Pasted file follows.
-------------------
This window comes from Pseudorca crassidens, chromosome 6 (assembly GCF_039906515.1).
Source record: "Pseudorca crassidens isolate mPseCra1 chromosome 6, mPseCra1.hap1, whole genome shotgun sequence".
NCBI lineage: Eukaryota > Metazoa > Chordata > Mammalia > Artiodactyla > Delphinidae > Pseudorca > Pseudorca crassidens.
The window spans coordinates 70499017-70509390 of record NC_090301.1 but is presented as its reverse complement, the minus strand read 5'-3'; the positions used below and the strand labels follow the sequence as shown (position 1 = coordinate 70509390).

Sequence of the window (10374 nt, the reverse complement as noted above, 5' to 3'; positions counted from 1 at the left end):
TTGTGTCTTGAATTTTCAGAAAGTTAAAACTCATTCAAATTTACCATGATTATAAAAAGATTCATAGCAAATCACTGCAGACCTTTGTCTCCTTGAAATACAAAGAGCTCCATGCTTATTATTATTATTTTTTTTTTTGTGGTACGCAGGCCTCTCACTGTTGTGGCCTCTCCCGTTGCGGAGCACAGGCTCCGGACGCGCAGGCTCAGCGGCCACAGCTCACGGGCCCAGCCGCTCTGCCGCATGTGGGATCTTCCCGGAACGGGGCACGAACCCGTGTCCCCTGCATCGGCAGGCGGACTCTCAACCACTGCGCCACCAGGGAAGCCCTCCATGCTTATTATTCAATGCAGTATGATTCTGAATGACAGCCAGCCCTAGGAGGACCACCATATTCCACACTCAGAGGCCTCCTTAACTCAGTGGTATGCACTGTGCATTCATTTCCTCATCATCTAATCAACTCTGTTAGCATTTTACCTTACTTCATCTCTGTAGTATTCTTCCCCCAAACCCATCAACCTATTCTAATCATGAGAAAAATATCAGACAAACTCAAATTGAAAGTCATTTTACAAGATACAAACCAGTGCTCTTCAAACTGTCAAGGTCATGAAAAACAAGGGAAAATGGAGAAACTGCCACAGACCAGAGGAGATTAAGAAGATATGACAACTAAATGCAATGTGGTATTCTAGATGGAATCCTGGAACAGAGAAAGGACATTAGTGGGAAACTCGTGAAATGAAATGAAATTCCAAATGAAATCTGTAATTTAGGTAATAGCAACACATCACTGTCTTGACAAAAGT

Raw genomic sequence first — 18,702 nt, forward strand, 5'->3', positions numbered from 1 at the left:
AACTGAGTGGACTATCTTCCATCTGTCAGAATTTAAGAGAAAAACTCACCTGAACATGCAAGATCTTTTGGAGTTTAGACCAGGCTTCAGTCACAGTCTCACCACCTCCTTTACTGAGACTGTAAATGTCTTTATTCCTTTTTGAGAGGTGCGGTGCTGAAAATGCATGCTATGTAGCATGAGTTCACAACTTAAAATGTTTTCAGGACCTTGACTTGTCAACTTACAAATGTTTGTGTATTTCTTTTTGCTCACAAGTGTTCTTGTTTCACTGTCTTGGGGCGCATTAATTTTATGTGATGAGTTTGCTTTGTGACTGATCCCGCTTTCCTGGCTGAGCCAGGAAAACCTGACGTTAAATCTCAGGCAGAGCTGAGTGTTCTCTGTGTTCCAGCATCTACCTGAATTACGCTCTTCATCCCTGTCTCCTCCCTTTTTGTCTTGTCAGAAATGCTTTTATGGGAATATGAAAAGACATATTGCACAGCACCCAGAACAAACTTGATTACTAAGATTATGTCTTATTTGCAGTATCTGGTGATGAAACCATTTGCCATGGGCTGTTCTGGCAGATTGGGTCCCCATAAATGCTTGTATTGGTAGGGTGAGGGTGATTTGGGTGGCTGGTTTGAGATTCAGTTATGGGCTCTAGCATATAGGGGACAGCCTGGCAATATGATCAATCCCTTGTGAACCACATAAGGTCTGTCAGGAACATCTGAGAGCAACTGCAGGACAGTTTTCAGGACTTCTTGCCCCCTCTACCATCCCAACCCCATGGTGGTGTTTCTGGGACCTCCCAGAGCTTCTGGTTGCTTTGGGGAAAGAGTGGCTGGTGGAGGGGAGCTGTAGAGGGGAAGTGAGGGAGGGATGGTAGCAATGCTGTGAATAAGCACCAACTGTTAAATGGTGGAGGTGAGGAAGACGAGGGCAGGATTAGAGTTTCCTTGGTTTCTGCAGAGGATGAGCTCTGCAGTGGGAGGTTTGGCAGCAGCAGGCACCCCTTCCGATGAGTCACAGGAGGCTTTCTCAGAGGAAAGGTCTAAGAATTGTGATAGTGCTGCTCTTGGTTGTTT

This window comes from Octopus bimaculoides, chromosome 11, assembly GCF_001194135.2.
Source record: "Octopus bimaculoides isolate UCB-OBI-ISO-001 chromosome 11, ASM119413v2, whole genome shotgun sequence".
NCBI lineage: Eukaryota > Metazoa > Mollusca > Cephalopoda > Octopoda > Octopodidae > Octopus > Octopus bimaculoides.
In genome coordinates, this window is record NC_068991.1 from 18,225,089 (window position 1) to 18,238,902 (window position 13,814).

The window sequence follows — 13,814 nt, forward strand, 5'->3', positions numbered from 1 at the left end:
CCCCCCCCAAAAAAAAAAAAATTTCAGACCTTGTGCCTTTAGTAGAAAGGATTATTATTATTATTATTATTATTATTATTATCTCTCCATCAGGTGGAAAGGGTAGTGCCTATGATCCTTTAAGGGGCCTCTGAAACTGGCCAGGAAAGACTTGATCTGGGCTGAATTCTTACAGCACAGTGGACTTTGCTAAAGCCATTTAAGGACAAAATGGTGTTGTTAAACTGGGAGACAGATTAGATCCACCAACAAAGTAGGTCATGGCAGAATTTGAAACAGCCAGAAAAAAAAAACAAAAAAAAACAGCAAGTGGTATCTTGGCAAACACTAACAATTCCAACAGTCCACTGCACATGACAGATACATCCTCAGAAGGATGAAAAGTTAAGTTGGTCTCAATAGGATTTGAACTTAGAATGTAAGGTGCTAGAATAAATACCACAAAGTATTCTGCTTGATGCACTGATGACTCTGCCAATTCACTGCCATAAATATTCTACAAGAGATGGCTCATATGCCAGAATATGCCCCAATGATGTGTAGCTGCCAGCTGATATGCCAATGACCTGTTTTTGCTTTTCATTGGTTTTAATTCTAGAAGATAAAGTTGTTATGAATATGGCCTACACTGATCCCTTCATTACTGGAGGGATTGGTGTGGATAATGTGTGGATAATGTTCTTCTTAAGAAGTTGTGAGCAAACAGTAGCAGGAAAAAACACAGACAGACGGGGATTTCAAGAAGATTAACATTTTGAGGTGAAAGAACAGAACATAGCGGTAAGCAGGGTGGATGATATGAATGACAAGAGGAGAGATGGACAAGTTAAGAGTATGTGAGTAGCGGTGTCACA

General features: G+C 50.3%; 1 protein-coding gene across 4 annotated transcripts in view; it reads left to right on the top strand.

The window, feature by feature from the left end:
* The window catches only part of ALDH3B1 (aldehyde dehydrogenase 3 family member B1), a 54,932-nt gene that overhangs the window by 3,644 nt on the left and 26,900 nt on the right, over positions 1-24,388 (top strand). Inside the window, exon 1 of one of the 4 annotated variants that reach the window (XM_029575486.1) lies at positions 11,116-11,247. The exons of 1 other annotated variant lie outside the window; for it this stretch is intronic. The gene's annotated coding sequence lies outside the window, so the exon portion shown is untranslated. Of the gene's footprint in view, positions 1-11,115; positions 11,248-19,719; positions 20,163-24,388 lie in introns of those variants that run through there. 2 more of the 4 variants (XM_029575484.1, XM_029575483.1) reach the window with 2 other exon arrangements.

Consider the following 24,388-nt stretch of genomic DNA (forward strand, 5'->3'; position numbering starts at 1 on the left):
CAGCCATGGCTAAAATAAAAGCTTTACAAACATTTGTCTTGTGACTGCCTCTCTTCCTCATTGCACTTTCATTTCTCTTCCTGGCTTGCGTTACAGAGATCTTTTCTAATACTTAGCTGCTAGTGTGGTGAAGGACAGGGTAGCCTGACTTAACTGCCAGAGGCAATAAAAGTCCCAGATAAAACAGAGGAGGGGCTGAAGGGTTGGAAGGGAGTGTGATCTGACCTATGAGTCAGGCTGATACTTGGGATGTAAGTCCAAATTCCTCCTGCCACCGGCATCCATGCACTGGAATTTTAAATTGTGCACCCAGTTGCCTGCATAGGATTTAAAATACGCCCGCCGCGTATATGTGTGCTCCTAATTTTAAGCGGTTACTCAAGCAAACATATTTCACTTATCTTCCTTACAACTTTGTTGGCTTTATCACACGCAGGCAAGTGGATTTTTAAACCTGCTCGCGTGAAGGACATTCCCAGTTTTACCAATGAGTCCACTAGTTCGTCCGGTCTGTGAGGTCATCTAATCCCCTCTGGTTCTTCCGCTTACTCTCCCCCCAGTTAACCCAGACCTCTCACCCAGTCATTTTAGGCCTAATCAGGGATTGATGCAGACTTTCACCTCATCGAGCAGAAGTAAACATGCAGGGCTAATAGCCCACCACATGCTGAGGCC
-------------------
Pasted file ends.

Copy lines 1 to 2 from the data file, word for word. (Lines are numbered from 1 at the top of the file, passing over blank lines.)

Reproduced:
This window comes from Pseudorca crassidens, chromosome 6 (assembly GCF_039906515.1).
Source record: "Pseudorca crassidens isolate mPseCra1 chromosome 6, mPseCra1.hap1, whole genome shotgun sequence".